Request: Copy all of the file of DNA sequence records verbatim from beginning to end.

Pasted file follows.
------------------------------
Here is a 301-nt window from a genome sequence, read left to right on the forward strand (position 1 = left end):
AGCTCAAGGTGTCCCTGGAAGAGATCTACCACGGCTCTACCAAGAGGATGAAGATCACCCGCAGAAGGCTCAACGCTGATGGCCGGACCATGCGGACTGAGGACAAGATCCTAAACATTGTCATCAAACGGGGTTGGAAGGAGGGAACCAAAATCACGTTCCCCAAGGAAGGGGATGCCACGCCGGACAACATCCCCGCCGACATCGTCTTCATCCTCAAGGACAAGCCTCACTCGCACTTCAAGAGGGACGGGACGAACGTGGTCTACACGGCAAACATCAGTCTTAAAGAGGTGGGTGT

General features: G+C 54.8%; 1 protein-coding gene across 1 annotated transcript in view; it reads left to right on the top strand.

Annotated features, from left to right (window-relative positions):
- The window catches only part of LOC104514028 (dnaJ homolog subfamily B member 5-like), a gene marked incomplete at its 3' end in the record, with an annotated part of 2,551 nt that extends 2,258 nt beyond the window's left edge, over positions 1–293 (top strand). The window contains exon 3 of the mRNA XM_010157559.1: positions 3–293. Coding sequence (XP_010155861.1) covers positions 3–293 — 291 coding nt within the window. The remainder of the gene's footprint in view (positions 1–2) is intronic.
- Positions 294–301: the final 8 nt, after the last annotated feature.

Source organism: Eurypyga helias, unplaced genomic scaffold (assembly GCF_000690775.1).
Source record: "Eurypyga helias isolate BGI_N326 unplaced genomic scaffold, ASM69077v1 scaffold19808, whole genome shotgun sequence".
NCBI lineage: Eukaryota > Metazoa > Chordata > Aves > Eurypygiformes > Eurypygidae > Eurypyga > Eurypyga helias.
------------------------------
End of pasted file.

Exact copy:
Here is a 301-nt window from a genome sequence, read left to right on the forward strand (position 1 = left end):
AGCTCAAGGTGTCCCTGGAAGAGATCTACCACGGCTCTACCAAGAGGATGAAGATCACCCGCAGAAGGCTCAACGCTGATGGCCGGACCATGCGGACTGAGGACAAGATCCTAAACATTGTCATCAAACGGGGTTGGAAGGAGGGAACCAAAATCACGTTCCCCAAGGAAGGGGATGCCACGCCGGACAACATCCCCGCCGACATCGTCTTCATCCTCAAGGACAAGCCTCACTCGCACTTCAAGAGGGACGGGACGAACGTGGTCTACACGGCAAACATCAGTCTTAAAGAGGTGGGTGT

General features: G+C 54.8%; 1 protein-coding gene across 1 annotated transcript in view; it reads left to right on the top strand.

Annotated features, from left to right (window-relative positions):
- The window catches only part of LOC104514028 (dnaJ homolog subfamily B member 5-like), a gene marked incomplete at its 3' end in the record, with an annotated part of 2,551 nt that extends 2,258 nt beyond the window's left edge, over positions 1–293 (top strand). The window contains exon 3 of the mRNA XM_010157559.1: positions 3–293. Coding sequence (XP_010155861.1) covers positions 3–293 — 291 coding nt within the window. The remainder of the gene's footprint in view (positions 1–2) is intronic.
- Positions 294–301: the final 8 nt, after the last annotated feature.

Source organism: Eurypyga helias, unplaced genomic scaffold (assembly GCF_000690775.1).
Source record: "Eurypyga helias isolate BGI_N326 unplaced genomic scaffold, ASM69077v1 scaffold19808, whole genome shotgun sequence".
NCBI lineage: Eukaryota > Metazoa > Chordata > Aves > Eurypygiformes > Eurypygidae > Eurypyga > Eurypyga helias.